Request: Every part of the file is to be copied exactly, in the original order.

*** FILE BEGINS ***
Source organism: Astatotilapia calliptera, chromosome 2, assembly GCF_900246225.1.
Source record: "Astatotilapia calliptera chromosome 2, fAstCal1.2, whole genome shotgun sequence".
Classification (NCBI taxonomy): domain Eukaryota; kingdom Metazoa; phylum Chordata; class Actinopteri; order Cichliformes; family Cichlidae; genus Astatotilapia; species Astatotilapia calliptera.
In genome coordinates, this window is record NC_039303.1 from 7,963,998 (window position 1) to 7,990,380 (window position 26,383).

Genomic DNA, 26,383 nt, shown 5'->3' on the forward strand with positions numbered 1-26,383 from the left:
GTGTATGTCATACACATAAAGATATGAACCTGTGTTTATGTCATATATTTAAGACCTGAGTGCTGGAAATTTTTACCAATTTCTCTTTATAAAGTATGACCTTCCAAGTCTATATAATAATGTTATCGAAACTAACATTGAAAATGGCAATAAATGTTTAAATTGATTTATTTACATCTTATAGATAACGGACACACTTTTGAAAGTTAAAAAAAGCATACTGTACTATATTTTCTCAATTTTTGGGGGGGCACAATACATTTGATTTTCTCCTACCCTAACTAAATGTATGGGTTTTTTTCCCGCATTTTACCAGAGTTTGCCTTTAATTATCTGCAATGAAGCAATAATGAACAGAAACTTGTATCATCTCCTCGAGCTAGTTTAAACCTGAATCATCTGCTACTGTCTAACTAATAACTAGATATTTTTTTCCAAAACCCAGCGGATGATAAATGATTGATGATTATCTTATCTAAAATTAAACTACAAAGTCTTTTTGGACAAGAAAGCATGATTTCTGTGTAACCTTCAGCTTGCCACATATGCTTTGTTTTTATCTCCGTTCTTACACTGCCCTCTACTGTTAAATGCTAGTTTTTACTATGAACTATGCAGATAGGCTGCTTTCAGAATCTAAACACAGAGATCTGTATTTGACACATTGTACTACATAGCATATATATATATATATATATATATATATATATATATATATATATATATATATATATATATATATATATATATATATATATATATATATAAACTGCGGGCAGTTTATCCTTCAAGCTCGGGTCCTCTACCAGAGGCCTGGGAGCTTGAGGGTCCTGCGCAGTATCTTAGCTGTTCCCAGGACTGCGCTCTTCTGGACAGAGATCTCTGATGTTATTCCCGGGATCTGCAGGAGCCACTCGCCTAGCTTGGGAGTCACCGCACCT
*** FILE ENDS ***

Source organism: Astatotilapia calliptera, chromosome 2, assembly GCF_900246225.1.
Source record: "Astatotilapia calliptera chromosome 2, fAstCal1.2, whole genome shotgun sequence".
Classification (NCBI taxonomy): domain Eukaryota; kingdom Metazoa; phylum Chordata; class Actinopteri; order Cichliformes; family Cichlidae; genus Astatotilapia; species Astatotilapia calliptera.
In genome coordinates, this window is record NC_039303.1 from 7,963,998 (window position 1) to 7,990,380 (window position 26,383).

Genomic DNA, 26,383 nt, shown 5'->3' on the forward strand with positions numbered 1-26,383 from the left:
GTGTATGTCATACACATAAAGATATGAACCTGTGTTTATGTCATATATTTAAGACCTGAGTGCTGGAAATTTTTACCAATTTCTCTTTATAAAGTATGACCTTCCAAGTCTATATAATAATGTTATCGAAACTAACATTGAAAATGGCAATAAATGTTTAAATTGATTTATTTACATCTTATAGATAACGGACACACTTTTGAAAGTTAAAAAAAGCATACTGTACTATATTTTCTCAATTTTTGGGGGGGCACAATACATTTGATTTTCTCCTACCCTAACTAAATGTATGGGTTTTTTTCCCGCATTTTACCAGAGTTTGCCTTTAATTATCTGCAATGAAGCAATAATGAACAGAAACTTGTATCATCTCCTCGAGCTAGTTTAAACCTGAATCATCTGCTACTGTCTAACTAATAACTAGATATTTTTTTCCAAAACCCAGCGGATGATAAATGATTGATGATTATCTTATCTAAAATTAAACTACAAAGTCTTTTTGGACAAGAAAGCATGATTTCTGTGTAACCTTCAGCTTGCCACATATGCTTTGTTTTTATCTCCGTTCTTACACTGCCCTCTACTGTTAAATGCTAGTTTTTACTATGAACTATGCAGATAGGCTGCTTTCAGAATCTAAACACAGAGATCTGTATTTGACACATTGTACTACATAGCATATATATATATATATATATATATATATATATATATATATATATATATATATATATATATATATATATATATATATATATATATATATAAACTGCGGGCAGTTTATCCTTCAAGCTCGGGTCCTCTACCAGAGGCCTGGGAGCTTGAGGGTCCTGCGCAGTATCTTAGCTGTTCCCAGGACTGCGCTCTTCTGGACAGAGATCTCTGATGTTATTCCCGGGATCTGCAGGAGCCACTCGCCTAGCTTGGGAGTCACCGCACCT